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Detecting brute force attacks
Oct 24 2006 08:41PM
Nic Stevens (nic stevens gmail com)
Re: Detecting brute force attacks
Oct 25 2006 10:25PM
Greg Metcalfe (metcalfegreg qwest net)
On Tuesday 24 October 2006 13:41, Nic Stevens wrote:
> I wrote a script to detect brute force attacks by watching log files.
> If you want to try it it is here:
This is a PHP script. I'm not sure that running PHP on the same machine as an
Oracle server is the best of all possible plans. There's a rather large
history of problems with PHP, and once it's installed people tend to use it,
as nature takes it's course.
My take is that if you're going to do this via a log watcher* written in an
interpreter, you'd be better off with something closer to a native package.
As per the OP, that would tend more toward Perl, as it's installed on both RH
and SuSE minimal systems. Or, if things are leaning more toward RH, it might
make more sense to go with Python, as a RH environment tends to build those
skills--closer to RH native (GUI-ack!) tools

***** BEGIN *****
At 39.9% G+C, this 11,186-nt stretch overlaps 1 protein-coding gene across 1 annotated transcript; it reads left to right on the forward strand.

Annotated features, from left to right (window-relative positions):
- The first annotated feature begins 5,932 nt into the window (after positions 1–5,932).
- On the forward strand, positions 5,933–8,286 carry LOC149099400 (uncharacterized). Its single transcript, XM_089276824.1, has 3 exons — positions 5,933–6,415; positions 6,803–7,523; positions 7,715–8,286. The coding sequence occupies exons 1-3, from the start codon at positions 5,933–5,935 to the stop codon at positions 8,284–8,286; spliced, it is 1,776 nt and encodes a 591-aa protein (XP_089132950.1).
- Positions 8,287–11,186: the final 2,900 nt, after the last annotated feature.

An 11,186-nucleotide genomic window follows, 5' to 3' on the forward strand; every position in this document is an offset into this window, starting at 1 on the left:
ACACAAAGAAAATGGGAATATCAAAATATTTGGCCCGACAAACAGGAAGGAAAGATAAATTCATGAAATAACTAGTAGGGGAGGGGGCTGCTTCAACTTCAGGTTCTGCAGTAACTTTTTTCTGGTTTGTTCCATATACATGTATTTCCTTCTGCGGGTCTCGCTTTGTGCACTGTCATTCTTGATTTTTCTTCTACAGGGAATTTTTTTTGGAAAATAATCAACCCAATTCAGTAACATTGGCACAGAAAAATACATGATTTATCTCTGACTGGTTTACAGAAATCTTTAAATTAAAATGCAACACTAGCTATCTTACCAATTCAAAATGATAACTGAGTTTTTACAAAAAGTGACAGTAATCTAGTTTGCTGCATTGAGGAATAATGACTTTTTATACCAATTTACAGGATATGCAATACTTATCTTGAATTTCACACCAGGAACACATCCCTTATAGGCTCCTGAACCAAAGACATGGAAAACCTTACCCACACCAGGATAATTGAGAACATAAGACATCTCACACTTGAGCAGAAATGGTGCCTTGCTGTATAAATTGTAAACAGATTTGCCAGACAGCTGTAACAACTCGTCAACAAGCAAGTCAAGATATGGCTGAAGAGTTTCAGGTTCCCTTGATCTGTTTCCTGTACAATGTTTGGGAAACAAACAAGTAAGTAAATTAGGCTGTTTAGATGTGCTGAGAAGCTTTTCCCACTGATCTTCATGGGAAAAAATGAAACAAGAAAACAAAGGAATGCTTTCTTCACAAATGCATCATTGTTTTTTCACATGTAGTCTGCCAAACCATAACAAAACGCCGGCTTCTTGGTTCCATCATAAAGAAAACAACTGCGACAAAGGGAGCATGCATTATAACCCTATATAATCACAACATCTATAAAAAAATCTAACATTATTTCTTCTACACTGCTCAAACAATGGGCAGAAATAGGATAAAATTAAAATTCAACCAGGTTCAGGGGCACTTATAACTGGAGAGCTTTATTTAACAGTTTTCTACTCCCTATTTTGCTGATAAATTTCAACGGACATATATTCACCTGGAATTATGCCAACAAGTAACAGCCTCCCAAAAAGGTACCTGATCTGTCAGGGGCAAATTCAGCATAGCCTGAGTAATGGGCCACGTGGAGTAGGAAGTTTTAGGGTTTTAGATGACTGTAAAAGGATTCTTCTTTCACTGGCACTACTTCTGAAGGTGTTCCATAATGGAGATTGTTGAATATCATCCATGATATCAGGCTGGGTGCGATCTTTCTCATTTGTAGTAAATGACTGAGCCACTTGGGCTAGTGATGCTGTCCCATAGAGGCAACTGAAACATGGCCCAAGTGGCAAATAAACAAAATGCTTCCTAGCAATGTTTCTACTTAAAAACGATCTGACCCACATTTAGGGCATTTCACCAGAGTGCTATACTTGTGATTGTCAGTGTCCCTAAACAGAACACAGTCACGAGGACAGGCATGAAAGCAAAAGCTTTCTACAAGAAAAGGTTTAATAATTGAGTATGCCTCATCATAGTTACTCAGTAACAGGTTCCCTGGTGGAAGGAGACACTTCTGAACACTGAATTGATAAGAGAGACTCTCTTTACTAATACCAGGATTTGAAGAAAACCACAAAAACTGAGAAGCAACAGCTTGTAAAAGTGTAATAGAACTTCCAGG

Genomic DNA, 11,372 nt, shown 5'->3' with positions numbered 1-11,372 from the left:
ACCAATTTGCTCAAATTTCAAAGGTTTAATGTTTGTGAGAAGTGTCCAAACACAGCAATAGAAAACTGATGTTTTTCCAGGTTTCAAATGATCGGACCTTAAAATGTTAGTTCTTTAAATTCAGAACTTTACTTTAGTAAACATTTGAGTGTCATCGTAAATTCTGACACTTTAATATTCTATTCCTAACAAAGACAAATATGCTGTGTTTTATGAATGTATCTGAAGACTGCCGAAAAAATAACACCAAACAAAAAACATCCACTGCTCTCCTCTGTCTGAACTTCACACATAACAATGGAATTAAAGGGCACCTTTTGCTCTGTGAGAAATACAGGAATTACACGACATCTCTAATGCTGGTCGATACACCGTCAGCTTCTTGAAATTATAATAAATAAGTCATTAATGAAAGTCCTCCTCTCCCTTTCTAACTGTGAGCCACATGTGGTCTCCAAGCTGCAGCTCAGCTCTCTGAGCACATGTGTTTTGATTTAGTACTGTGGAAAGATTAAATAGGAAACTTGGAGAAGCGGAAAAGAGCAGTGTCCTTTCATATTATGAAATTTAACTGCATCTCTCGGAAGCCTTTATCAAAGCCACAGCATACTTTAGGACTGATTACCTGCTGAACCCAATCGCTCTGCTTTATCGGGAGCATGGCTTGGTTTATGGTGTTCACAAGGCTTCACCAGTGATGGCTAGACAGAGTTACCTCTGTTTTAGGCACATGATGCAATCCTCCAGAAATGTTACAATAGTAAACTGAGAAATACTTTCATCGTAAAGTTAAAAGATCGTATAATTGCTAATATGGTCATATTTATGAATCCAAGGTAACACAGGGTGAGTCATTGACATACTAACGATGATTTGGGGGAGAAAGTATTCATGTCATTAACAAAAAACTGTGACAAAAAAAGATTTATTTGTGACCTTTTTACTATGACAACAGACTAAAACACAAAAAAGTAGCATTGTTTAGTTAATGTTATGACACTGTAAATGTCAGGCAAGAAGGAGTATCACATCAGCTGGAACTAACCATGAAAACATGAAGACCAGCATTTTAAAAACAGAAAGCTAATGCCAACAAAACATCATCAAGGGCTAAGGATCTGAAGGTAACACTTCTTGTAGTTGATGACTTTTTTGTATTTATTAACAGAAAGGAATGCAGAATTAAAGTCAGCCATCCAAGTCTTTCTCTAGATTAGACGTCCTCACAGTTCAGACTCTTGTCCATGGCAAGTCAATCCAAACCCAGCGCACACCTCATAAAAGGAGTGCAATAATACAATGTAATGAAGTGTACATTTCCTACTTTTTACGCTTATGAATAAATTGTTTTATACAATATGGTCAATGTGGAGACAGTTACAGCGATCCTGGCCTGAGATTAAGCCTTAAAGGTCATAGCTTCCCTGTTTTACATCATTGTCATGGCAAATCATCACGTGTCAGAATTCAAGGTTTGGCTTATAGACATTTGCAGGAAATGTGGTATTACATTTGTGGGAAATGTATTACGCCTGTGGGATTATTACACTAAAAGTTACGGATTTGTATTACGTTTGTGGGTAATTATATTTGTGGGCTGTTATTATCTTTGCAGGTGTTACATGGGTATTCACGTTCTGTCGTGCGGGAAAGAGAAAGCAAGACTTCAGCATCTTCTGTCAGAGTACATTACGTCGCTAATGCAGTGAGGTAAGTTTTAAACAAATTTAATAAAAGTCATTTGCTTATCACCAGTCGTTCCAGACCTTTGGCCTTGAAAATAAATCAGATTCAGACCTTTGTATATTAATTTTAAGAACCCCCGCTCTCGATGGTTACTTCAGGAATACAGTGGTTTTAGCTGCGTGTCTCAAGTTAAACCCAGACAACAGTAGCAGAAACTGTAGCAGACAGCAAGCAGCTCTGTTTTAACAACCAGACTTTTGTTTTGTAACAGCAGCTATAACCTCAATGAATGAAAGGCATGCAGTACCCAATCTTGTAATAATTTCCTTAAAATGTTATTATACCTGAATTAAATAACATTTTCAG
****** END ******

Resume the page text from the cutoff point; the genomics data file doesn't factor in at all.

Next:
OTOH, the OP hasn't been abundantly clear on terminology. In the circles I
hang out in, there's been some discussion re: whether dictionary ==
brute-force attacks. Commonly assumed to be equivalent, yes. Validity, at
least somewhat questionable. But that could all be written off to semantics.
I think we need more word from the OP. I'm not certain we'll get it, as so
far, things are looking like, "I are a random Oracle CSSP, cannot adequately
describe my problem, but nonetheless need help."
Does a firewall or sshd logging solution meet the need, or does he require
analysis of patterns (if any) in the accounts attacked and the passwords
submitted? If it's the latter, then my post from a couple of days ago
*If* the solution is yet another log analyzer, I'd recommend that before
anyone rolls their own, they run off (quick like a bunny) and read Marcus
Ranum's thoughts on how to do this.
Right now, we've no idea of what the OP needs, as he's made exactly one vague
post, five days ago. I truly hope that this doesn't represent the internal
state of the Oracle security group.
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